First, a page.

References: As with Photosynthesis 1, this presentation was gleaned from the following scientific articles and internet pages:
Sage et al, 2011, The C4 plant lineages of planet Earth. J. Exp. Bot.
Sage 2004, The evolution of C4 photosynthesis.
New Phytol. 161: 341-370
Photosynthesis 3 by Don Beard
This is the final talk in a series of three on photosynthesis. An alternative title may well have been “ Photosynthesis for Bromeliad Gardeners”. Previous articles can be seen in FNCBSG(NSW) Newsletters Apr. 2012,pp 6-7; July 2012, pp10-14. In this article the CAM photosynthetic pathway and CAM plants are
discussed. CAM is an acronym for Crassulacean Acid Metabolism, meaning the type of acid metabolism found in the Crassulaceae, a family of succulent plants.
It was developed as an adaptation to arid conditions. Briefly the CAM pathway involves the plant shutting stomata during the day to reduce water loss, opening them at night to collect CO2, and storing the CO2 as the 4C molecule malic acid. Then the next day with the stomata shut, CO2 is reproduced and used for photosynthesis. The malic acid gives the leaf of the CAM plant a bitter/acid taste during the night which disappears during the day.
The term CAM is generally attributed to Thomas and Ransom in 1940, but 2000 years ago the romans noticed the distinctive acid taste that CAM leaves have at night. However it wasn’t until the early 1930’s that the process was suspected, and then verified during the 1940’s. The process was almost completely understood by1980. Examples of CAM plants include bromeliads, orchids, cacti and Jade plants. Most are epiphytes or succulents.
CAM probably developed as a two part (day/night) 24 hour cycle as an adaptation to increased water efficiency. At night during lower temperatures the stomata open and atmospheric CO2 enters and is fixed in the spongy mesophyll cells by an enzyme reaction (PEPC) forming HCO3. Malate is produced which synthesises malic acid to be stored in the cell’s vacuole over-night (remember it is dark and no photosynthesis can occur without sunlight).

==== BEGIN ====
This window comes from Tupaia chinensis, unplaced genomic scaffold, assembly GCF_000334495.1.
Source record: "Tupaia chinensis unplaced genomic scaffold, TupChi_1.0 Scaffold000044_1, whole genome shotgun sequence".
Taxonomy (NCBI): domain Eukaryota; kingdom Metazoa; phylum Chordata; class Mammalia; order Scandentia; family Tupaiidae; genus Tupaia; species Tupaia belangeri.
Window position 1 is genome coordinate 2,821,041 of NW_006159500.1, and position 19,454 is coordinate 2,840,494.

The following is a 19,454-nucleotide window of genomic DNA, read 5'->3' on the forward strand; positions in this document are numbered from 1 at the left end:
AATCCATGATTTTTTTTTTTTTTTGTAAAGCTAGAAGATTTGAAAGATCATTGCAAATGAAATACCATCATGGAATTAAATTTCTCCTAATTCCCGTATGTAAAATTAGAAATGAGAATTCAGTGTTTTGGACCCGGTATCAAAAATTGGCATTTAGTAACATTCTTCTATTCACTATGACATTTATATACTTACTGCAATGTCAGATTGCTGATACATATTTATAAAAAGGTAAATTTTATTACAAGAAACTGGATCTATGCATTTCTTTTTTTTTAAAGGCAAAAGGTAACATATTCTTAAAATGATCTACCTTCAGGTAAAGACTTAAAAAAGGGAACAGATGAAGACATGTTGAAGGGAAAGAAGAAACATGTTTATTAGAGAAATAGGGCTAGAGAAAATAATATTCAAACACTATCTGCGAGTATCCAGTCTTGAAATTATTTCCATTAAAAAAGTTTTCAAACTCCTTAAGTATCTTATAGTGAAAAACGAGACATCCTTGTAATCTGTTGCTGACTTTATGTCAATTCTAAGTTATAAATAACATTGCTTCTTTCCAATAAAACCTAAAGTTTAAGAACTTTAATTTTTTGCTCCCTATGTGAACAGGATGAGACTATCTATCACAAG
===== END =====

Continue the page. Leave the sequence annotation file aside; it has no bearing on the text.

Night CO2 --> HCO3 (with PEPC) --> Malate --> Malic acid (in vacuole)
At dawn the stomata close, the malic acid moves from the vacuoles, is converted to malate and decarboxylated in the chloroplasts into CO2 and PEP. The CO2 concentrates around the enzyme RuBisCo and photosynthesis via the Calvin cycle results.
Day Malic acid --> Malate decarboxylated --> PEP + CO2 (for Calvin cycle)
In the late afternoon the stomata open and this day/night cycle repeats.
The water efficiency of this process is demonstrated by the fact that C3 plants lose 97% of their water by transpiration whereas CAM plants loose little to none. All this is achieved by just shutting the stomata during the day.
Obligate (Constitutive). Night uptake of CO2 occurs at all times i.e. only the CAM photosynthetic pathway is used by the plant.
Inducible (Facultative). These plants only use CAM when stressed, and can switch from C3/C4 to CAM, depending on the environment.
CAM Cycling. With these plants the stomata don’t open at night. The plants have to recycle the CO2 produced by respiration. These are usually well watered lants that keep their stomata open during the day. Benefits of this type of CAM are not at all obvious. This may be a precursor to CAM Idling.
CAM Idling. This photosynthetic pathway is used by plants which are often drought stressed. With these plants, the stomata are closed both day and night. Here as with CAM Cycling there is night time assimilation of respiratory CO2. The benefit here is that metabolism continues during severe drought. These plants usually have a rapid response to rain showers.
Plants using the last three CAM types are usually found in areas where water shortage alternates with water excess. Epiphytes and lithophytes also use these pathways. Often the benefit of continued metabolism (survival) is at the expense of quantum yield (growth).
Plants which can switch photosynthetic pathways between CAM and C3 depend on environmental factors for the switch e.g. plants under water stress will switch to CAM as will plants under saline stress. Plants which are dry then exposed to moisture switch to C3. Note some C4 plants can switch to CAM (no bromeliads use the C4 pathway). Some plants express CAM in their stems and branches. With CAM photorespiration is limited, transpiration is limited and so water efficiency is at least five times greater than for C3 and C4 plants.
CAM Plants and Their Characteristics
|* Of the vascular plant species, some 7% or 15,000-20,000 species, 300 genera, and 40 families are CAM plants (this is considered an underestimate). As stated previously the majority of CAM plants are either epiphytes or succulents, although just about every other growing environment is represented. Most are angiosperms (flowering plants), and CAM species are five times more numerous than C4 species.|
There are a number of factors which influence the degree of CAM photosynthetic pathway, and these include salinity; pollutants, these decrease the nocturnal CO2 uptake; nutrient availability; increased CO2, which increases the malate; the light level; oxygen; air vapour pressure; temperature; water stress, which influences the enzyme type and volume; nitrogen etc.